Click here to read the rest on CNBC >>

9 Terrible Habits You Need to Stop Immediately

Filed under: Best Advice, Good Habits, Quick Tips, Success

Perhaps you’ve heard of a “not-to-do list.” CEOs and productivity experts recommend the idea highly as a huge productivity booster that will help you free up time and head space for all the things that really matter.

Sounds great. But what should go on it? Best-selling author Tim Ferriss has some ideas. In a recent short podcast he offered nine suggestions of bad work habits that many entrepreneurs and others desperately need to eliminate (chances are you are doing at least a couple of these–I’m personally massively guilty of two and five), so there is almost certainly something here that can boost your output.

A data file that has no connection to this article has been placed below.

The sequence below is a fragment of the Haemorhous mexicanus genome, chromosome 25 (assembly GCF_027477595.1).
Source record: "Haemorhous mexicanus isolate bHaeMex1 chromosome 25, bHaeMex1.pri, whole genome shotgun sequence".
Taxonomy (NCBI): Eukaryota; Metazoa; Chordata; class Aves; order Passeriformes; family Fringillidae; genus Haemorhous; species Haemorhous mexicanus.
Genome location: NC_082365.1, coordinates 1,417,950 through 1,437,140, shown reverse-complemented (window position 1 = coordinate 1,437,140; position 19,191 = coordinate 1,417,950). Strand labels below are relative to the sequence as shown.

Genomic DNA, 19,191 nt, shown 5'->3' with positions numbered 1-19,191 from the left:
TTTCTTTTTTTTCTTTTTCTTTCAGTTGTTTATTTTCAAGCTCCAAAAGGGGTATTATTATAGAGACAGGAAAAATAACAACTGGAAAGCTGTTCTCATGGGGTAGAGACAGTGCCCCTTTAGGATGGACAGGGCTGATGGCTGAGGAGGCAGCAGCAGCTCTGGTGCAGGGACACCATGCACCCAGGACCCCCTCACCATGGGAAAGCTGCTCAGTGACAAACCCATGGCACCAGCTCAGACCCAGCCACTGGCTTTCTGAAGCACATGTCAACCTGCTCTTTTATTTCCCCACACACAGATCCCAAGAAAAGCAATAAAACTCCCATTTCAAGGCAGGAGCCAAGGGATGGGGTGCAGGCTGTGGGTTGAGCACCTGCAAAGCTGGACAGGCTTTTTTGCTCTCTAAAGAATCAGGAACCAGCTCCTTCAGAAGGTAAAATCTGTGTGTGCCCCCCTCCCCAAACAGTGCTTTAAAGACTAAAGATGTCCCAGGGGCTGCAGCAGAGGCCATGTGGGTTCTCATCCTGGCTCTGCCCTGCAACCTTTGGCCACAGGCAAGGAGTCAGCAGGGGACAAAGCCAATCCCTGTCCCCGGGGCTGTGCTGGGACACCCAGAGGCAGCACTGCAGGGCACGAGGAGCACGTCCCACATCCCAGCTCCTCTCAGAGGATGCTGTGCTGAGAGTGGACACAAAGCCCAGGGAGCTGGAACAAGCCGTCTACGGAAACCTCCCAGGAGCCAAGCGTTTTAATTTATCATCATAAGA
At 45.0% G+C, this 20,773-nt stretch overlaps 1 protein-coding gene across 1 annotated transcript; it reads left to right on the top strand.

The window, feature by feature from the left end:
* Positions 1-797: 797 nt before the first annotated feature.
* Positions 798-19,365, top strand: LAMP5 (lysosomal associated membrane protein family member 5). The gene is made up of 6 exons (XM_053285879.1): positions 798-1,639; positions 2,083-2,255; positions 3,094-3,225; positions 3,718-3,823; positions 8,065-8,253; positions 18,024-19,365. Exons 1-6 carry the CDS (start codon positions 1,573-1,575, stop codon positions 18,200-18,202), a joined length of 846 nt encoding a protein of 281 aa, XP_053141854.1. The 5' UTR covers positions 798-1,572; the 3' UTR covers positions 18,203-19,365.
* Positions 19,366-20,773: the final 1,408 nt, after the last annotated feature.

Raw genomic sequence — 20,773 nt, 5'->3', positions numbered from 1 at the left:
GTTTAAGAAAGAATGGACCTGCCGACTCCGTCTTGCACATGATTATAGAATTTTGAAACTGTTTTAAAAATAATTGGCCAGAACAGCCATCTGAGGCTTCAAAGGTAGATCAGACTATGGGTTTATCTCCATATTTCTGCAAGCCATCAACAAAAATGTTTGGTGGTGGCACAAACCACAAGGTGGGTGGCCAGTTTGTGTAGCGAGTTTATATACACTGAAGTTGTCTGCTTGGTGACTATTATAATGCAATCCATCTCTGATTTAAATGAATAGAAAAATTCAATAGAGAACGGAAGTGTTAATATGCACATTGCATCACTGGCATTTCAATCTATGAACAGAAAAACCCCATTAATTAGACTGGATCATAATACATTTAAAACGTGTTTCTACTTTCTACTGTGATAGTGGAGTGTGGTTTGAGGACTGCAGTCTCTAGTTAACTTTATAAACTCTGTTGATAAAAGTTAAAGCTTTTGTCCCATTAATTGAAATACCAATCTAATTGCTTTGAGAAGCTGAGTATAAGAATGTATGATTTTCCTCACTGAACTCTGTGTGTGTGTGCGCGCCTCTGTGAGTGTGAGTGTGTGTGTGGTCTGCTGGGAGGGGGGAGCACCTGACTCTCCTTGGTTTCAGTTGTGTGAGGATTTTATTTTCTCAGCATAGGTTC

“Don’t overwhelm yourself,” Ferriss says. Just tackle one or two at a time, eliminating counterproductive habits step by step, and eventually you’ll reclaim impressive amounts of time and energy.

Click here to read the rest on Time >>

Self-Promotion: The Key to Getting Ahead

Filed under: Best Advice, Branding, Career Advice, Your Career

People love their causes…those things you believe in so strongly that you’ll passionately advocate for them. My heartfelt cause is my son, who has autism. When he was growing up, I’d move mountains to get him the best treatment and care possible. I wouldn’t think twice to ask for an appointment, a referral, a meeting. I was fighting for someone who needed my help…whose voice couldn’t be heard above the noise of everyday life that surrounded him.